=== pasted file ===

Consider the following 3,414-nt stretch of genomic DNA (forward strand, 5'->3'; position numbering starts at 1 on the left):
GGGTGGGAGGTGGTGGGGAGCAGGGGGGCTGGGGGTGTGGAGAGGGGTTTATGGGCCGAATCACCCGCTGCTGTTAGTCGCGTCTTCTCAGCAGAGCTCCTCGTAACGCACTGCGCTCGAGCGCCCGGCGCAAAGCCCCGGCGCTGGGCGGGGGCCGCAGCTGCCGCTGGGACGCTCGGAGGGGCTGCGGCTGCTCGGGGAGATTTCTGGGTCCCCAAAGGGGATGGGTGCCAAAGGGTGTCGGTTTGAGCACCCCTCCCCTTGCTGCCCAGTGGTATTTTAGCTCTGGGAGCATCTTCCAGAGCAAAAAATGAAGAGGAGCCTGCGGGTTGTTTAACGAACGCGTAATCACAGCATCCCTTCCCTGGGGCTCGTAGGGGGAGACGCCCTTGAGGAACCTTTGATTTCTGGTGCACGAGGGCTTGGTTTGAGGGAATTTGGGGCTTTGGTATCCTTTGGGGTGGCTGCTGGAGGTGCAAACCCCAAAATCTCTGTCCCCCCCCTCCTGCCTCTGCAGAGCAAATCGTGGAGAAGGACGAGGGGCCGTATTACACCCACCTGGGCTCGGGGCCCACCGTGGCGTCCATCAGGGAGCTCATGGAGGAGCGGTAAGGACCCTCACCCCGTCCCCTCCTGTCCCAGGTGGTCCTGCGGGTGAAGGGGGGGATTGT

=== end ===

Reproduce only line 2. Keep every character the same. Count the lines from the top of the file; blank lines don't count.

GGGTGGGAGGTGGTGGGGAGCAGGGGGGCTGGGGGTGTGGAGAGGGGTTTATGGGCCGAATCACCCGCTGCTGTTAGTCGCGTCTTCTCAGCAGAGCTCCTCGTAACGCACTGCGCTCGAGCGCCCGGCGCAAAGCCCCGGCGCTGGGCGGGGGCCGCAGCTGCCGCTGGGACGCTCGGAGGGGCTGCGGCTGCTCGGGGAGATTTCTGGGTCCCCAAAGGGGATGGGTGCCAAAGGGTGTCGGTTTGAGCACCCCTCCCCTTGCTGCCCAGTGGTATTTTAGCTCTGGGAGCATCTTCCAGAGCAAAAAATGAAGAGGAGCCTGCGGGTTGTTTAACGAACGCGTAATCACAGCATCCCTTCCCTGGGGCTCGTAGGGGGAGACGCCCTTGAGGAACCTTTGATTTCTGGTGCACGAGGGCTTGGTTTGAGGGAATTTGGGGCTTTGGTATCCTTTGGGGTGGCTGCTGGAGGTGCAAACCCCAAAATCTCTGTCCCCCCCCTCCTGCCTCTGCAGAGCAAATCGTGGAGAAGGACGAGGGGCCGTATTACACCCACCTGGGCTCGGGGCCCACCGTGGCGTCCATCAGGGAGCTCATGGAGGAGCGGTAAGGACCCTCACCCCGTCCCCTCCTGTCCCAGGTGGTCCTGCGGGTGAAGGGGGGGATTGT